Golf writer Chris King takes an inside look at Myrtle Beach’s five longest par threes. You’ll discover why making par on these holes can be declared a small victory.
Hi. I’m Chris King, and welcome back to the Myrtle Beach Golf Insider. Today, I’m going to bring you to Myrtle Beach’s longest par threes, otherwise known as the holes where your dreams of making a hole in one are at their slimmest. Keep in mind, all yardages are from the white or most commonly played tees, because I can’t imagine challenging these monsters from the tips.
At the top, the 220 yards par three seventh hole at Moorland. Golf Digest once ranked Moorland among America’s 50 toughest courses. Some locals will dispute that contention, but they won’t cite this hole as a reason why. This is by far the area’s longest one-shotter, and there’s water that runs from tee to green along the left side of this hole. Good luck.
Another monster awaits on the 12th tee at Burning Ridge Golf Club. This 200 yard challenge requires a carry over water, and by the time you throw in a couple of bunkers to guard the green, you have one of Myrtle Beach’s toughest test.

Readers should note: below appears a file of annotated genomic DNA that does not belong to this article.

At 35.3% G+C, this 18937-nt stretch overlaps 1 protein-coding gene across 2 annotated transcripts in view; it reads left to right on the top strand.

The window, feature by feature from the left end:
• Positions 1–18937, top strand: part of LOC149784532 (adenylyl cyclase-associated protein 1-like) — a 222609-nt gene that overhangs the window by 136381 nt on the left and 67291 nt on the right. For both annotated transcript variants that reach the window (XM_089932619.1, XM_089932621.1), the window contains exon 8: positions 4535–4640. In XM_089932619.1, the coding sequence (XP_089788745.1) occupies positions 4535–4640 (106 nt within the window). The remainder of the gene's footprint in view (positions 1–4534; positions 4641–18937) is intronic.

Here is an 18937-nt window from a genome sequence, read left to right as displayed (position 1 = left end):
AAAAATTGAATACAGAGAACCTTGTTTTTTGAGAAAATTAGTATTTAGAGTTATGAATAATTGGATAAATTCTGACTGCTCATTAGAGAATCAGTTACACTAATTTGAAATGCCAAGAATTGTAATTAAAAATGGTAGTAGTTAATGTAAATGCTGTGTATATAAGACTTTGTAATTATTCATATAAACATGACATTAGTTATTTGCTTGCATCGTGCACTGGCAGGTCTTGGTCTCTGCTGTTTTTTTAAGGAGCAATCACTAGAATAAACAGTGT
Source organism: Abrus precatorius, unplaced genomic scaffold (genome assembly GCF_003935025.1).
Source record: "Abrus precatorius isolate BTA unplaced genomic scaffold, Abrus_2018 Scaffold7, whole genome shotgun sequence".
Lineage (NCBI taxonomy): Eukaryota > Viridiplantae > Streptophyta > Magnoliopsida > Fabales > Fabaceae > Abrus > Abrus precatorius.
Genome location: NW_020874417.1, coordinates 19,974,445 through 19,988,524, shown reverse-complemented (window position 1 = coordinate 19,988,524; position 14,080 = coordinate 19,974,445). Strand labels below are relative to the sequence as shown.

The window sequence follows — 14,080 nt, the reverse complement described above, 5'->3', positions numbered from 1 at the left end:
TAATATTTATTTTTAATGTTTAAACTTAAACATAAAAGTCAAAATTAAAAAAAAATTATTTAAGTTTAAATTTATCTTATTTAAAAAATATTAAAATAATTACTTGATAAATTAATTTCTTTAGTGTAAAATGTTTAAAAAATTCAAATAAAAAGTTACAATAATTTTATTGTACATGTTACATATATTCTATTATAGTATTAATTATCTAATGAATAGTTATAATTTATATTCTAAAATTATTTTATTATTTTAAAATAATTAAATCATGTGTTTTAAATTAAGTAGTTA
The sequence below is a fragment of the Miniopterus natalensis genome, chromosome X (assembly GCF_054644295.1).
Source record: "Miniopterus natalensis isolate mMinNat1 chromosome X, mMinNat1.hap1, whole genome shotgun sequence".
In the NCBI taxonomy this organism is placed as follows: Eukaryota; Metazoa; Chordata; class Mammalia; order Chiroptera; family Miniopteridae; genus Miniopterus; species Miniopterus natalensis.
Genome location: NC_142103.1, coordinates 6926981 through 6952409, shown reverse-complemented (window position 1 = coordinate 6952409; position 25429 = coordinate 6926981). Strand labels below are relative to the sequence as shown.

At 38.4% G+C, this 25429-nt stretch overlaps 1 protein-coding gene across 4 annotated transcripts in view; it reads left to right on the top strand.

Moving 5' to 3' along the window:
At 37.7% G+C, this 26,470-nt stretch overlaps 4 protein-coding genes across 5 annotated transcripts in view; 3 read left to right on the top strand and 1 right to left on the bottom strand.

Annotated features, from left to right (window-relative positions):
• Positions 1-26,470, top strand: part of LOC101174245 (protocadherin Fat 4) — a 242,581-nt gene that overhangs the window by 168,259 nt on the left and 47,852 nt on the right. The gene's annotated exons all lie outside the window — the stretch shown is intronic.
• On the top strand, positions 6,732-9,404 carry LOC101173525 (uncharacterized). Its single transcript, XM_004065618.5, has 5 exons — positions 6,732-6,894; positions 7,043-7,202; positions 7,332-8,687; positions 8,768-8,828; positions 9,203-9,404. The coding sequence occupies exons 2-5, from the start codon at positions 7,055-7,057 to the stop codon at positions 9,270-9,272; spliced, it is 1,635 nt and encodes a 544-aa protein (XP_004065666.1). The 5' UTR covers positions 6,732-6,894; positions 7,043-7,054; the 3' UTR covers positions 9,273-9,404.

Next up, the 16th hole on the Otter at River Oaks Golf Club, where all the trouble is in front of the green, coming in the form of a sand bunker on the left and a grass bunker on the right where it’s difficult to get up and down for par. So if you’ve got enough club in the bag, make sure you hit this green on the fly.
Legendary architect, Tom Doak, challenges players early in the round with a 195 yard third hole in the Heathland course at Legends Resort, but there are factors working in your favor. With the exception of a bunker flanking the left side of the green, the path to the large putting surface is open, allowing golfers to run the ball up on their first or second shots.
Tied for fifth are the eighth hole with Prestwick and the third hole on the Bay nine at Sandpiper Bay, both of which play 193 yards. Neither hole permits many birdies, but their players enjoy the challenge.
There you have it; Myrtle Beach’s five longest par threes. Let us know if you’ve birdied any of these beasts, and I look forward to seeing you on the first tee.